It’s almost been one and a half year in college, and who I was when college started has huge and stark differences with who I think I am today. What a university is, apart from a place for obtaining a degree, also includes this providence as well as an opportunity to re-evaluate yourself totally, for the better. Having said that, that’s not the case for everybody. An important part of this is the entire revaluation process includes the developing an understanding of our ability and need to question things around us. India has failed to provide this providence to its female students, for we do not have even one single space in the entire country where women can exist beyond the shackles of patriarchy and misogyny, latest example being Banaras Hindu University (BHU).
On Thursday evening, a female student was molested by three male bikers, right on the campus, in the presence of security guards. The hostel warden, instead of helping her, blamed her. The following Saturday, when she went to the vice-chancellor, to complain and put forward her demands of justice and ensured safety in the premises, the same thing happened. We, as a country, have come to a situation where we have allowed as well as encouraged the existence and practice, of this culture of Victim Blaming. Here, it is not the perpetrator of violence, the rapist or the harasser who is at fault, but the victim, the one who is harassed. “She must have encouraged in a certain way.” “She must have worn short clothes.” “What was she doing outside, so late that night? It is her fault.” This brutally patriarchal mindset, where in every outcome, we absolve the men of all his sins. This is what we have been sold in Bollywood, for such a long time, along with legalized stalking and cheap and lewd remarks being portrayed in such a manner as being liked and indirectly appreciated by women.
What happened with the VC, in BHU, was followed by loud protests in the university on Saturday, demanding safety for woman, and proper security in the vicinity of the university. The protesters, were deemed as anti-national, and were later on thrashed by the police with lathis. Yes!, there was a lathi-charge by the police by apparently male police forces on female students, brutal and violent. Though the act would have been equally condemn-able had a female police force been involved, but reliance on authorities that are supposed to work for you, ensure your protection and safety, would lead to nowhere, today. A realisation, that enough is enough, and we are going to have none of it, not anymore, is what that prompts students who are in that process of re-evaluating ourselves, to go out on streets and vocalize the need of change.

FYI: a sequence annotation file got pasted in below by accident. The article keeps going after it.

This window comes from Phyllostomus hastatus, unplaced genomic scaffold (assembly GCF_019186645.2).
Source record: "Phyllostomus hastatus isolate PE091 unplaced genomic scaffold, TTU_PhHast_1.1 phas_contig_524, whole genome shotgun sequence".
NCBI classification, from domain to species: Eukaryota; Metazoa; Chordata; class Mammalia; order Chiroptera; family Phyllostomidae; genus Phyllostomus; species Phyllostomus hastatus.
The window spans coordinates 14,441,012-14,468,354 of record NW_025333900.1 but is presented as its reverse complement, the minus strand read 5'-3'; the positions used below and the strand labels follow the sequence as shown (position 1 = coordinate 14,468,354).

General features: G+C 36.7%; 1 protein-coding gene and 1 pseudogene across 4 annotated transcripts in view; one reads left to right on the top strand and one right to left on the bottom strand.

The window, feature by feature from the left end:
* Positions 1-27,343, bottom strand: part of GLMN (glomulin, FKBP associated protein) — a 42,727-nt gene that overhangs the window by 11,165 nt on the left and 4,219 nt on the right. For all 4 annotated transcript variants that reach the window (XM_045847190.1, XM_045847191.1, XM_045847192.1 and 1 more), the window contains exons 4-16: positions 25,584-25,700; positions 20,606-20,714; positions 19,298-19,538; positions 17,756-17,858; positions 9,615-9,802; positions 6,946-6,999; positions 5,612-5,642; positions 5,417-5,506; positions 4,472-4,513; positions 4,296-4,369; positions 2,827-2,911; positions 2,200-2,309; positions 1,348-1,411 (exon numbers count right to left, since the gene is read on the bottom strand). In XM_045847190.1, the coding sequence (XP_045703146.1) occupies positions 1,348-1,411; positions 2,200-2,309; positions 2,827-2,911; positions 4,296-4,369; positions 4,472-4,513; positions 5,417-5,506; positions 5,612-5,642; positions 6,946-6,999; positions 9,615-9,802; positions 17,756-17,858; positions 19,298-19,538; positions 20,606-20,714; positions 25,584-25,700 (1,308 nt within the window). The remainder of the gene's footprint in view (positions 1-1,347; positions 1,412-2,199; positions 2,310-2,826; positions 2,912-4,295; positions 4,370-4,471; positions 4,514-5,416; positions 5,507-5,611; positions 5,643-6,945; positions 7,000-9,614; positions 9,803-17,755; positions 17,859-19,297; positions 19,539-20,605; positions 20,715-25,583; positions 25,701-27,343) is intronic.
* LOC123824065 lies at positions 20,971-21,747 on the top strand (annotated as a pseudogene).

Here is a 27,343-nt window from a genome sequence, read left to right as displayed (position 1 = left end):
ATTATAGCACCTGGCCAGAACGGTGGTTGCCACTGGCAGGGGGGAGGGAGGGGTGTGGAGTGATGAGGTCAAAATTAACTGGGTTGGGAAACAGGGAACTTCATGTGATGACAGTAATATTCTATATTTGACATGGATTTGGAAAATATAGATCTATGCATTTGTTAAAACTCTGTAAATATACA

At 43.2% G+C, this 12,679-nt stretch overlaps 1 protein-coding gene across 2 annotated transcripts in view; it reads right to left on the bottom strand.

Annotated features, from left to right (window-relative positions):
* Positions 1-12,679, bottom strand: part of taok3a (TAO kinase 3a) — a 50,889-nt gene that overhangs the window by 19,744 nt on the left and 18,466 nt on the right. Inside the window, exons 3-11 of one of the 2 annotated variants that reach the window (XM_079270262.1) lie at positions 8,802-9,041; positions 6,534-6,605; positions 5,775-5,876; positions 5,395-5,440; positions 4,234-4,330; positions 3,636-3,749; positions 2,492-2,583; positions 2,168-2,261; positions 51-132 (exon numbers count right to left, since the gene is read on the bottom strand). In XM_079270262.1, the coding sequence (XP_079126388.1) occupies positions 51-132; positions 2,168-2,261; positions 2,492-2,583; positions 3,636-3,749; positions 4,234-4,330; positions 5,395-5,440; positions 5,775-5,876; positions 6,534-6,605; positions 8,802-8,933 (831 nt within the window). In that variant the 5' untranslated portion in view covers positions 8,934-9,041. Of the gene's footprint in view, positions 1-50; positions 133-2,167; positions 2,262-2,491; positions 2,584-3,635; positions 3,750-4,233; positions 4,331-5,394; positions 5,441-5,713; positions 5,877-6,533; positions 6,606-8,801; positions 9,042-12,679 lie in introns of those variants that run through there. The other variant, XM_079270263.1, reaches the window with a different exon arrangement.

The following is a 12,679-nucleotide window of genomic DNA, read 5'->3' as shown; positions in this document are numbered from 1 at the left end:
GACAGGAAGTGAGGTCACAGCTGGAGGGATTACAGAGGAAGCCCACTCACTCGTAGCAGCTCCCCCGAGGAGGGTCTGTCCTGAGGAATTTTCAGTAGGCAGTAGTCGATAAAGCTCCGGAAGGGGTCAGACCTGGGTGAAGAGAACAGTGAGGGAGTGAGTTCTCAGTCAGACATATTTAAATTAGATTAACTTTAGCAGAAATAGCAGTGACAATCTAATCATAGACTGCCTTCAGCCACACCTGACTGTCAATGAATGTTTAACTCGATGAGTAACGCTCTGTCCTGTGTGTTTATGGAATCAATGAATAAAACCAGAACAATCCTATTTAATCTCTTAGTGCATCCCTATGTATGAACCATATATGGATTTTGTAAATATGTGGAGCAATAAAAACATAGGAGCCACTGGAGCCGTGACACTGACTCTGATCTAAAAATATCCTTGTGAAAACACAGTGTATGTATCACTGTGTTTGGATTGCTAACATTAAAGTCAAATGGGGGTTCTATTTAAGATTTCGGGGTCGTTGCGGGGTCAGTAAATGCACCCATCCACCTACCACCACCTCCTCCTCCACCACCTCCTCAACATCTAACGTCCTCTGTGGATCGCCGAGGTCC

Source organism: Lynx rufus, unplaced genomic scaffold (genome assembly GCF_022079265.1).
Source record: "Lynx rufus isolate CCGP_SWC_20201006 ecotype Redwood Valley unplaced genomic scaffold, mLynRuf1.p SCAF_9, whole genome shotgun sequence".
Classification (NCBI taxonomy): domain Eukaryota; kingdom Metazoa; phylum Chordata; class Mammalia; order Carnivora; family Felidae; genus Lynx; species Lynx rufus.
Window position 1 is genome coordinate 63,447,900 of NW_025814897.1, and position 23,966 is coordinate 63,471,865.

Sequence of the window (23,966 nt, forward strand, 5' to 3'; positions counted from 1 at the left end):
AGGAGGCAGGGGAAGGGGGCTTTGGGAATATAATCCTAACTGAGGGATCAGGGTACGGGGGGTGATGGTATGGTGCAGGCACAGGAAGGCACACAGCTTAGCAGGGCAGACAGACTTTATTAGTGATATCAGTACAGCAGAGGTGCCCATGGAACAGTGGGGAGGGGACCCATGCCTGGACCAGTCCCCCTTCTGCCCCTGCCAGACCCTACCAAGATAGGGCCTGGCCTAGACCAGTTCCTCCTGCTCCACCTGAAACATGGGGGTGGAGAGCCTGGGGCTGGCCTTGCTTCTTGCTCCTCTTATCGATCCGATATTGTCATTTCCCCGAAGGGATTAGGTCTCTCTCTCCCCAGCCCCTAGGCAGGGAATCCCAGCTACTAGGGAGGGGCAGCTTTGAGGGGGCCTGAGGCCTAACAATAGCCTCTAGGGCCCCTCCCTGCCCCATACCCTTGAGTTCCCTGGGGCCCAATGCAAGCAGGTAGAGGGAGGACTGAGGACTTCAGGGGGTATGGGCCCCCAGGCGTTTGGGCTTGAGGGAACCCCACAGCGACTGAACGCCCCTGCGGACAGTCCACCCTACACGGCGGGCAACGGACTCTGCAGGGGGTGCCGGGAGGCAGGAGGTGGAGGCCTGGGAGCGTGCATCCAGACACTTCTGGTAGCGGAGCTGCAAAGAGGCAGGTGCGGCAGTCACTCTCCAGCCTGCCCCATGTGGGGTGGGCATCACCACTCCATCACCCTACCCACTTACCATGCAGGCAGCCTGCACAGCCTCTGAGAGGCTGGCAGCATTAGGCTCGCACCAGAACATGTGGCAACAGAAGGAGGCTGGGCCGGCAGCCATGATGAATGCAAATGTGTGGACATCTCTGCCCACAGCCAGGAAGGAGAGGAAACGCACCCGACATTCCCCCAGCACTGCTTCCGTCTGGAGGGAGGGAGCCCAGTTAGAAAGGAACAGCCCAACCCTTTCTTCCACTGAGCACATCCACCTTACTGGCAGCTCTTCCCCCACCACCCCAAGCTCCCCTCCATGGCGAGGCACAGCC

In our minds, a woman would never say NO. In our minds, a man has all the rights to a woman’s body and he may do whatever he wishes to do with ‘it’. This has led to the construction of a culture, where perpetrators of such violence, do not even know what consent is and since in their minds a woman always says yes, even when she utters a no, so consent won’t even come into the play, and thus they don’t even feel the need to realize the importance of consent. As a society, we need to understand that all unwanted attention, no matter how flattening or how appreciative, if unwanted, is harassment. The one who’s been molested, is not the victim.
A woman does not wear a mini-skirt in order to be raped or molested. If she wears make-up, it does not necessarily mean that she wants male attention. If she wants to have sex and she vocalizes her desires, it does not mean that she wants to be raped. Having sex or being molested are two very different things. One wants to have sex, but not be molested. We need to understand that it is always okay for somebody to retract their consent, even if it is five minutes before getting physical, and this is both for men and women.
Apart from Bollywood, religion also has entertained these patriarchal beliefs and customs, like concepts of chastity, subordination and perfection. The VC has agreed to talk to the students, very soon, to arrive at a conclusion, which is good, but also speaks of a larger problem. The need of a special meeting would not have even existed had the right action been taken, in the beginning. We still have an awful lot of work to do on both the parts of ‘Beti Bachao, Beti Padhao.’ When authorities fail to do what they have been given the authority as well as the responsibility of, it is us who need to fill the spaces and do what needs to be done. Ignorance is not always a virtue. I will not end my article here by saying ‘Peace!’, like I always do. If peace means that I don’t get to question, then I don’t want peace.
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